In his practice, Los Angeles-based video/performance artist Ulysses Jenkins uses storytelling as a tool to examine questions of race, history and power. On the occasion of the exhibition Maren Hassinger: The Spirit of Things, Jenkins will discuss his diverse body of video and performance work and historical past collaborating with artist Maren Hassinger, as part of Jenkins involvement in Studio Z, a collective of artists that included Hassinger, Barbara McCullough, Franklin Parker, David Hammons and Senga Nengudi, and others in the 1970s.
Ulysses Jenkins (b. 1945 Los Angeles, CA) is a widely recognized video/performance artist, whose work has been shown in a number of national and international venues. He holds an MFA in intermedia-video and performance art from Otis College of Art and Design. He also holds a BA in painting and drawing from Southern University in Baton Rouge, Louisiana.
His 1983 video “Cake Walk” is currently on view as part of Soul of a Nation: Art in the Age of Black Power, which originated at the Tate Modern and is on view at the Crystal Bridges Museum of American Art. Jenkins’ work was also featured in America Is Hard to See (2015) at the Whitney Museum of American Art, Watch This! Revelations in Media Art (2015) at the Smithsonian American Art Museum, A/wake in the Water (2014) at the Museum of Contemporary African Diasporan Arts, Brooklyn, Now Dig This!: Art and Black Los Angeles 1960-1980 (2012) at the Hammer Museum, Radical Presence: Black Performance in Contemporary Art (2012), at the Contemporary Arts Museum Houston, and _California Video _(2008) at the Getty Center.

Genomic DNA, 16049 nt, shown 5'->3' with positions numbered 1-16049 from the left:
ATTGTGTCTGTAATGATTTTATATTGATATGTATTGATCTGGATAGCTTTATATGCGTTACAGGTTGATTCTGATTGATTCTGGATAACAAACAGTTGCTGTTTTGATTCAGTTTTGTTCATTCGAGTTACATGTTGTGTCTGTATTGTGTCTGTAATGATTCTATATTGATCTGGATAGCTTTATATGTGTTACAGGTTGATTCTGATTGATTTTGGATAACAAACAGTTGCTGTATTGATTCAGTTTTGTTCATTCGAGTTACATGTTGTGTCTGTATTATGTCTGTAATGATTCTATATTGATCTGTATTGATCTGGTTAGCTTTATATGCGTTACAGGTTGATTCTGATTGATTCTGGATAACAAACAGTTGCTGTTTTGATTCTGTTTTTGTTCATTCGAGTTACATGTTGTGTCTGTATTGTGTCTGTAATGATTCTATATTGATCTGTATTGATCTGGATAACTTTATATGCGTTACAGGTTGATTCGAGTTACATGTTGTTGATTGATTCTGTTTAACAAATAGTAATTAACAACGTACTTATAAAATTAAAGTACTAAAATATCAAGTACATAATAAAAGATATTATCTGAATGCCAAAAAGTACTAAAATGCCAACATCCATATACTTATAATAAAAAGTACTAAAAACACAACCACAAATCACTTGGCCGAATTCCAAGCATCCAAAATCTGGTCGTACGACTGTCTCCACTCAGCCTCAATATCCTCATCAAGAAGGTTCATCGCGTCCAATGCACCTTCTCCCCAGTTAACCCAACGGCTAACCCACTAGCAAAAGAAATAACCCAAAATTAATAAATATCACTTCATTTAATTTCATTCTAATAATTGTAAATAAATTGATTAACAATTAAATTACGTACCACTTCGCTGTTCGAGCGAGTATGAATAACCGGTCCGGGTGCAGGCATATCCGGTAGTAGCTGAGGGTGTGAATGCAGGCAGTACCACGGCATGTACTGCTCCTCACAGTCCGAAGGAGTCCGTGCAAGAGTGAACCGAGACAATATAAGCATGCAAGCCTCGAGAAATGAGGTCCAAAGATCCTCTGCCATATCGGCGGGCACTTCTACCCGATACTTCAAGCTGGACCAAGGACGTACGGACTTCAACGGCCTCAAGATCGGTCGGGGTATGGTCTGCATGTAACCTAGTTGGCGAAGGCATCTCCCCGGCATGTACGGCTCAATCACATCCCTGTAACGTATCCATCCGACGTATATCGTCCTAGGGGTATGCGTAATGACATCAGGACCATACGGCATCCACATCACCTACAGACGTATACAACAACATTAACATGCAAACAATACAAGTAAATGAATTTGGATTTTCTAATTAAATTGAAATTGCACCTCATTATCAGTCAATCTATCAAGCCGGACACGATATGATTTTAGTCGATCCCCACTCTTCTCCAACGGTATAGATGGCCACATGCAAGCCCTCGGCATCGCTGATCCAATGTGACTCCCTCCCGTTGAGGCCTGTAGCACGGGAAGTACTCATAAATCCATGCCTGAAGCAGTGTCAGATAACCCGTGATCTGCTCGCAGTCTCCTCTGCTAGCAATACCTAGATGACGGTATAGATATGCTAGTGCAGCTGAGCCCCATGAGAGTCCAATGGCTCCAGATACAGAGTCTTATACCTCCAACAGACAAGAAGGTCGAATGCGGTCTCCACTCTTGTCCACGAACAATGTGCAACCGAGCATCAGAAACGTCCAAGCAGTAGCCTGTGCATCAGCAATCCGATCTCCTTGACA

Jenkins was the recipient of the California Arts Council’s Multicultural Entry Grant as artistic director of Othervisions Studio, an interdisciplinary media arts production group. He is a three-time recipient of the National Endowment for the Arts’ individual artist fellowship and was awarded the Black Filmmakers Hall of Fame first place award in the experimental video category in 1990 and 1992.
Jenkins is currently a professor in the Claire Trevor School of the Arts at the University of California, Irvine, and continues to show his work nationally and internationally.